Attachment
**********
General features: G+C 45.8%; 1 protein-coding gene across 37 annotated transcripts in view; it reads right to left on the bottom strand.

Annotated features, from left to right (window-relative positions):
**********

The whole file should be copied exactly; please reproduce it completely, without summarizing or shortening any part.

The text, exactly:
General features: G+C 45.8%; 1 protein-coding gene across 37 annotated transcripts in view; it reads right to left on the bottom strand.

Annotated features, from left to right (window-relative positions):